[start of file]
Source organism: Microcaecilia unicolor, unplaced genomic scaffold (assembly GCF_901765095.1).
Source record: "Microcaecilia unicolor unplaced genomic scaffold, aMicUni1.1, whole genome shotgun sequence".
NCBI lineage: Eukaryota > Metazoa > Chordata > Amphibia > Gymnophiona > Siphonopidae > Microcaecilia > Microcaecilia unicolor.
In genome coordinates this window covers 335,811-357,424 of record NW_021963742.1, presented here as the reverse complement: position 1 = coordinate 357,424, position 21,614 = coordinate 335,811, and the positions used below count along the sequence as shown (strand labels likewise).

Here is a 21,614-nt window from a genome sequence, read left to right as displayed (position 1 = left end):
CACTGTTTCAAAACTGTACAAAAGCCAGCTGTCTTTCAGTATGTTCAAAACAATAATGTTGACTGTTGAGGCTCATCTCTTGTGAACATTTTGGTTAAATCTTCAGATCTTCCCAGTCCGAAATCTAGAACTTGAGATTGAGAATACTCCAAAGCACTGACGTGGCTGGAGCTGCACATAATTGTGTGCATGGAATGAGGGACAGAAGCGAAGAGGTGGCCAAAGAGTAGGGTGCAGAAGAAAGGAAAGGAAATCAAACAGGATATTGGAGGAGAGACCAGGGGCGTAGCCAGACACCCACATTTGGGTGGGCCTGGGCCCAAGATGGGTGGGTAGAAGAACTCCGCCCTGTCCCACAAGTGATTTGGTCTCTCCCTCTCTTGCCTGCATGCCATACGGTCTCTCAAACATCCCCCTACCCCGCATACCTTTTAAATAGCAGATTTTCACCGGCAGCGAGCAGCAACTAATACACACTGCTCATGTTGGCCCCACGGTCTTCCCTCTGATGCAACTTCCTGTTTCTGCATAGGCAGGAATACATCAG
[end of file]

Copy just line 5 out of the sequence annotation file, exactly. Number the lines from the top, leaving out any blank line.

Here is a 21,614-nt window from a genome sequence, read left to right as displayed (position 1 = left end):